Naysayer: But DHEA is converted to testosterone and estrogen . . .
Stephen Cherniske: Some DHEA is converted to testosterone and estrogens. But there are enzymes in every tissue of the human body and brain that metabolize DHEA itself. The idea that DHEA is merely a reservoir for sex steroids was debunked decades ago. A recent study in the journal Steroids documents the anticancer effects of DHEA and all of its major metabolites.115 Likewise, the ability of DHEA to reduce risk for cardiovascular disease is independent of its conversion to sex steroids.116 A study with 375 men with a mean age of 60 found that sexual activity and satisfaction was far more closely associated with DHEA levels than testosterone.98
Naysayer: But it is converted to testosterone and estrogen . . .
Stephen Cherniske: Yes it is, but are you saying that is inherently unsafe?
Naysayer: Well, look at the disaster that we just saw with hormone replacement therapy (HRT).
Stephen Cherniske: That was caused by conventional HRT using large doses of synthetic hormones. Yes, that was a disaster, given to more than 80 million women, which actually increased risk for breast cancer, stroke, and pulmonary embolism.117 So, because large amounts of synthetic hormones increased disease risk, you believe that small amounts of a natural hormone will do the same thing, even though we’ve been over this already and you’ve seen that there is no evidence that DHEA promotes abnormal growth of any tissue in the human body. Even though studies with human volunteers show that a 50-mg daily dose of DHEA does not elevate systemic or blood levels of estradiol.19 Heck, human studies with 200 mg of DHEA per day have shown no systemic elevation of estradiol.118 On the contrary, conversion of DHEA to sex steroids appears to take place on an as-needed basis, through an inherent self-regulating activity.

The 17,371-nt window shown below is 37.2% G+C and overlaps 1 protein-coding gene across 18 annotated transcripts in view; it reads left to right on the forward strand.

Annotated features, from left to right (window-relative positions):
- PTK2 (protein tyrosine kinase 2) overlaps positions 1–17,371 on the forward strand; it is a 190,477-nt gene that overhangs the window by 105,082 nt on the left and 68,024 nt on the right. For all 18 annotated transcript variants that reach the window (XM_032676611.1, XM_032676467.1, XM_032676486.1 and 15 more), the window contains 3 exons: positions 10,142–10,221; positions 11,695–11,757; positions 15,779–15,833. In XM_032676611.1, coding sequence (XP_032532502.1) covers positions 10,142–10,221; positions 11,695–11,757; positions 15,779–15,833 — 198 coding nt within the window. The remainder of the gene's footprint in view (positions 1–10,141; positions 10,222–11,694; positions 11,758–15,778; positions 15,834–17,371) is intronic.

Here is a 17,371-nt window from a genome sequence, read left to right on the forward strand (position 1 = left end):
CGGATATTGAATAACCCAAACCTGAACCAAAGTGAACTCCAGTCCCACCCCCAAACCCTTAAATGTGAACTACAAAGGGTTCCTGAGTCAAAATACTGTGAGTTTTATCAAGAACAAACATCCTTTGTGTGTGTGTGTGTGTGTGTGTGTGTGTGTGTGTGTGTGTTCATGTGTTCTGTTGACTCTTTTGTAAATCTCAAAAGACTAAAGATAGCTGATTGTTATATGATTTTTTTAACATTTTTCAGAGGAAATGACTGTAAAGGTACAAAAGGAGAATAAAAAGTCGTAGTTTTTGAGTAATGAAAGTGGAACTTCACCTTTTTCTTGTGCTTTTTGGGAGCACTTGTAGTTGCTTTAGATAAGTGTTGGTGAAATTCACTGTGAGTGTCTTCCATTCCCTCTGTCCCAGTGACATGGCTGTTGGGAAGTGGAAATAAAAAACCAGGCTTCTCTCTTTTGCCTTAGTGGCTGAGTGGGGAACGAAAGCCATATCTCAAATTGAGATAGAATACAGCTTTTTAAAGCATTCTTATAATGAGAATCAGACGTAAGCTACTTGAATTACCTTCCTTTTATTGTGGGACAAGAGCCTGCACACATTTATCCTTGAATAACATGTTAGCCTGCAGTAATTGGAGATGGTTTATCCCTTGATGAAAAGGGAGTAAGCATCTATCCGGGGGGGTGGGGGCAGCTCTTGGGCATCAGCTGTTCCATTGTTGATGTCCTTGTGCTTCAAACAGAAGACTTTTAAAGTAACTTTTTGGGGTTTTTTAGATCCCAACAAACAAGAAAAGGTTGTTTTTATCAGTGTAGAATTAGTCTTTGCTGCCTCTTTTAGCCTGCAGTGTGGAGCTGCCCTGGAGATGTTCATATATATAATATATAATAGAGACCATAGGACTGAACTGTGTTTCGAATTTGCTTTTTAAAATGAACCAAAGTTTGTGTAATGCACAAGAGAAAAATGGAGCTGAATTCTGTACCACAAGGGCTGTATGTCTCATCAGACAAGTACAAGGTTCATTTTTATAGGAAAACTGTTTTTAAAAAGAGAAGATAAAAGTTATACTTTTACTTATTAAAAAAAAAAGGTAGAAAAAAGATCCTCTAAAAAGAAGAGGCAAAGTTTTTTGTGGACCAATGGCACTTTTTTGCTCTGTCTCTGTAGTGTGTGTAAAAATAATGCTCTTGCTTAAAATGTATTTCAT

The dangers of HRT stem not only from the systemic elevation of estradiol. We now know that HRT lowers DHEA levels.119 Importantly, DHEA supplementation does not raise sex steroid levels above normal. Most of the repair and regenerative benefits of DHEA come from local (or peripheral) anabolic activity such as was recently demonstrated in Mechanisms of Ageing and Development. This important study utilizing genomic technology revealed that DHEA improves bone density, not by raising systemic levels of estradiol but through local conversion to estrone by osteoblasts.120 In other words, DHEA is converted by repair cells in the bone to estrone, which does not promote cancer, while leaving estradiol levels in the breast and uterus unchanged.